Criteria: Single layer of cells is achieved; cell morphology and arrangement are easily determined; all cells appear the same color, shape, and arrangement; and there are no visible contaminants. Degree of concurrence with instructor’s description of cellular morphology will also be noted.

HSMP Worksheet 2: Genus Identification

Name __________________________________________ Date due _________________

1. From your CCM worksheet, restate the Gram stain results (reaction, morphology, and arrangement) for your skin isolate:

 

2. Taxonomic Classification: State the Domain and Phylum for your isolate, based on the evidence you have accumulated so far.

 

3. Report the results of the following physiological tests performed on your environmental isolate:

Test Describe in detail the outcomes of the following tests (meaning, what you directly observe: such as bubbles after H2O2 was added; red color on the slant and yellow on the butt with cracks; etc.) Interpretation of observed outcome (for example; pos or neg; K/A, gas, etc)
Catalase
Oxidase
TSI agar
Nitrate Reduction

4. From your observations of bacterial growth characteristics and physiological tests up to this point, state ALL energy metabolism pathway(s) used by your skin bacterium to make ATP. Then provide convincing evidence from among your observations and test results to support your determination.

Energy Metabolism pathway Do your observations and/or results of the tests above indicate that your EI uses this pathway? (YES or NO) STATE one observation and/or test result that provides scientific evidence for that pathway, and explain why/how the result indicates that your EI bacterium uses this pathway.
Aerobic respiration
Anaerobic respiration
Fermentation

5. Growth Category for Oxygen

Based on the observed growth patterns and test results above, state the physiological oxygen requirement (strict aerobe, microaerophile, strict anaerobe, facultative anaerobe, or aerotolerant anaerobe) for your EI bacterium.

 

6. Bergey’s Group

Table V in Bergey’s is divided into four sections, one for each Major Category of bacteria. Remember that you were directed to select a Gram-positive bacterium as your EI, so look at Table V.2 to determine to which Group, within Major Category II, your EI should be assigned. Based on the characteristics of your EI bacterium that you have observed up to this point:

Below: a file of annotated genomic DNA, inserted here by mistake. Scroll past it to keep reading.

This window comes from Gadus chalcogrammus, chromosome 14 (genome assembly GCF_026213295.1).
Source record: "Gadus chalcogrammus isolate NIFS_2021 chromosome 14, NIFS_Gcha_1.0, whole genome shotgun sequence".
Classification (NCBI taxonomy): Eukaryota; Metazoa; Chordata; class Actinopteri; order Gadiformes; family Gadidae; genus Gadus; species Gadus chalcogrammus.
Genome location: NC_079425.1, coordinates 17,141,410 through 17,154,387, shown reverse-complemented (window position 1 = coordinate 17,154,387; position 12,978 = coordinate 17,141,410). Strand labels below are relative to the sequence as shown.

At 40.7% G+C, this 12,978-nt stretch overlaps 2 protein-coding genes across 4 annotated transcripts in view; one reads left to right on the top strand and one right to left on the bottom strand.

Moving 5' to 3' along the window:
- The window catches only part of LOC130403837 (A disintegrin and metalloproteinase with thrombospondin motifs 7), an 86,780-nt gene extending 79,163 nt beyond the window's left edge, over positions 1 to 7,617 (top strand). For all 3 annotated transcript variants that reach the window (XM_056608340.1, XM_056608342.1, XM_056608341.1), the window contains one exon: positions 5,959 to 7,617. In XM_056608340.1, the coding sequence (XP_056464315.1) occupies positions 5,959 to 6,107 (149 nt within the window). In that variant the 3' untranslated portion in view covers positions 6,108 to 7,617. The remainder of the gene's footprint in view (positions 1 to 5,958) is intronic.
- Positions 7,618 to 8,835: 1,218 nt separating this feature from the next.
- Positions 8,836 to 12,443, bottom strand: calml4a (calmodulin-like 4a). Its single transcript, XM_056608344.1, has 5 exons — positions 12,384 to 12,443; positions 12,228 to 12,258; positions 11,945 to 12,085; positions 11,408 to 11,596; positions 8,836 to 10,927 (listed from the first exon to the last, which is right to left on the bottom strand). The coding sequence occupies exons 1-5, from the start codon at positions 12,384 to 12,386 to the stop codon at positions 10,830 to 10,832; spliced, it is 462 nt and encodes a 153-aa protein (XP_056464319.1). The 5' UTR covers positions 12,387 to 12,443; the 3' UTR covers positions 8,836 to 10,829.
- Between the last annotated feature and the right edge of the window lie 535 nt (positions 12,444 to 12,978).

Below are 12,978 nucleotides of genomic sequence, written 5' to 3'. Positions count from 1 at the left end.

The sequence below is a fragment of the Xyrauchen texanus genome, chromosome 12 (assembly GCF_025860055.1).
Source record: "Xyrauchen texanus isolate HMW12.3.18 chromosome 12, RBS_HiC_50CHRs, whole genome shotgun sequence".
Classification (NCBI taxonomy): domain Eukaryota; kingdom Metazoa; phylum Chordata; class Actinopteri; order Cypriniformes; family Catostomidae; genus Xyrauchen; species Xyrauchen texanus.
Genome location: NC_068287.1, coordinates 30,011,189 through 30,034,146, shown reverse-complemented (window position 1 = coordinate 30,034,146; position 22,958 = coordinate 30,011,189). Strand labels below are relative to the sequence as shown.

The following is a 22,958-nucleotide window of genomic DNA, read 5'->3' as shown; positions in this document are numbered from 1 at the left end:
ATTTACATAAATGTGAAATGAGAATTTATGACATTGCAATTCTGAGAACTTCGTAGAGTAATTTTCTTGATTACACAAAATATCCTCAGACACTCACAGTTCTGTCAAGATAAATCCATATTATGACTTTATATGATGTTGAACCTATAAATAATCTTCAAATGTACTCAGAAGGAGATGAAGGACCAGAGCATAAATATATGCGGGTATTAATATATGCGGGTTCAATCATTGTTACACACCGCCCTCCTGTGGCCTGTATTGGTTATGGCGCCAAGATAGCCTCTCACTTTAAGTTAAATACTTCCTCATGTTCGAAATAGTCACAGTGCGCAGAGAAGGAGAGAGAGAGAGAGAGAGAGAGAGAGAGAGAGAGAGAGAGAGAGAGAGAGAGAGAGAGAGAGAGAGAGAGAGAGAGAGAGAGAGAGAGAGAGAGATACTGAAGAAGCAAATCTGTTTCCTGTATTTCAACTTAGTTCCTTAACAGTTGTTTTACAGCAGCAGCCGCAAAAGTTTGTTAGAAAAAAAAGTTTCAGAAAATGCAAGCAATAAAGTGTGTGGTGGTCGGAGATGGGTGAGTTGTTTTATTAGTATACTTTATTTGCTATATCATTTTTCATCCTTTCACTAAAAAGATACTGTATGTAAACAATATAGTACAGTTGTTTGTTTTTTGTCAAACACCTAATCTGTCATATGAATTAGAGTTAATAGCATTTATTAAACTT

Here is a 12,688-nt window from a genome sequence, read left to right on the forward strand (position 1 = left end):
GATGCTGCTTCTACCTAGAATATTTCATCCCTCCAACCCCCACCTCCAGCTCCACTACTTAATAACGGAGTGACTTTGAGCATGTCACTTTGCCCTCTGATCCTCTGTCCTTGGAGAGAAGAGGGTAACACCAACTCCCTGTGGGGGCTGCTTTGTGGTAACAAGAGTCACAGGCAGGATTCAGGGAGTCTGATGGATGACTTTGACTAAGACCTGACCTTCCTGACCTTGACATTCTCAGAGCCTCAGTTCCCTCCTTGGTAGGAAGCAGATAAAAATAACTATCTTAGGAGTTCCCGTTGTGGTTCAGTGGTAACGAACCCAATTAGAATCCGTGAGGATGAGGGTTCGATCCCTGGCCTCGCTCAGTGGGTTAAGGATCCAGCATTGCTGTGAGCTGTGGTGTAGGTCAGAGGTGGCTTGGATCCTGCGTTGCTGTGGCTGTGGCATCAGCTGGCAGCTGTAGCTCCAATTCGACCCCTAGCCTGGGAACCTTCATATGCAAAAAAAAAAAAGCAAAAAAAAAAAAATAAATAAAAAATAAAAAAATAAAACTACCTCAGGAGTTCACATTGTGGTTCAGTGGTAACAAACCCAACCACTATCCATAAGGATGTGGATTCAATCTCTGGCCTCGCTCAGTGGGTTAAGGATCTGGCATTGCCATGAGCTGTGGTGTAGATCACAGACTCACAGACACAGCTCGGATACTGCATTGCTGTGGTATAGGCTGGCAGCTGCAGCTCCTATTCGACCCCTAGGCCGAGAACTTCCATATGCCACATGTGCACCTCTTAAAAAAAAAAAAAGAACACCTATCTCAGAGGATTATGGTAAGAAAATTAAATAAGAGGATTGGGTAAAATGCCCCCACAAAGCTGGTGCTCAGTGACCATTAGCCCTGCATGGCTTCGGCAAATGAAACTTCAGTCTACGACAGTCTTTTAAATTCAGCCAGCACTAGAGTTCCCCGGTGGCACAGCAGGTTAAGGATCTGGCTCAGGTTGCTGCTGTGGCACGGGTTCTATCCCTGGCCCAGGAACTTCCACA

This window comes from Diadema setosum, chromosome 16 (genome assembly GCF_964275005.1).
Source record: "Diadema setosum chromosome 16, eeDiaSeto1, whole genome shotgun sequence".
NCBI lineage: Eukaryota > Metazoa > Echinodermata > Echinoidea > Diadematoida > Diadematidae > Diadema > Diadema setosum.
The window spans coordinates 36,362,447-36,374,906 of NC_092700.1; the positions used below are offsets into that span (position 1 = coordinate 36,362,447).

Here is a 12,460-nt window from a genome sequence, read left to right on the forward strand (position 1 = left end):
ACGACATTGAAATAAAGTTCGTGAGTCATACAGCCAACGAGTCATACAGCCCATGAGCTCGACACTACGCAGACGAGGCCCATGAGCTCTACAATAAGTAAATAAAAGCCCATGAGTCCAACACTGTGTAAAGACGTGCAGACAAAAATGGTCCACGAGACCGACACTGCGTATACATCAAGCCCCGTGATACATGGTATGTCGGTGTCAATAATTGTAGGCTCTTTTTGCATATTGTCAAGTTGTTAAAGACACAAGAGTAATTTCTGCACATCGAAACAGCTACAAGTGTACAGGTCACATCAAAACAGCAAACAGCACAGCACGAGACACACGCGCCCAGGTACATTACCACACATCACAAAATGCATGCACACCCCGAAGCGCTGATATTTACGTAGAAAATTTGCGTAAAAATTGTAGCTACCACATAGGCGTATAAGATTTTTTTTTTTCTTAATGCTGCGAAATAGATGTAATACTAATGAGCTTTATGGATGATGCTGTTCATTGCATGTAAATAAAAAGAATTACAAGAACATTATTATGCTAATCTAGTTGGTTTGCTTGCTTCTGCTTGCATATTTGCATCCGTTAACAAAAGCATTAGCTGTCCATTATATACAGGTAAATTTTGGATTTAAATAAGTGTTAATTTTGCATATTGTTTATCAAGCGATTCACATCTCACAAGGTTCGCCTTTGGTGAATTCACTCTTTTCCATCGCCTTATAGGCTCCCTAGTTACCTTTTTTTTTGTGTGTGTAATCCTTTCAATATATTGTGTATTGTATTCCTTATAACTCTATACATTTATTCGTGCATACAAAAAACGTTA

(a) State the Group (group number and name) for your EI according to the Bergey’s Manual identification system.

 

(b)State TWO observations that provide scientific evidence to support your choice of Group designation from (a) above.

 

7. Tests to assign Genus

If necessary (and it may not be necessary at this point), perform additional tests to determine the genus of your environmental isolate. Describe those tests and their outcomes in the table below. If you can determine the genus without additional tests, don’t put anything in this table.

Test/Observation Describe in detail the outcomes of the following tests (meaning, what you directly observe): such as bubbles after H2O2 was added; red color on the slant and yellow on the butt with cracks; etc.) Interpretation of observed outcome (for example; pos or neg; K/A, gas, etc)

8. Genus ID Flowchart (dichotomous key)

A brief example of how to construct a dichotomous key was provided previously in this lab. Note that the key you develop will be used by your instructor to review the process and logic of your choice of genus.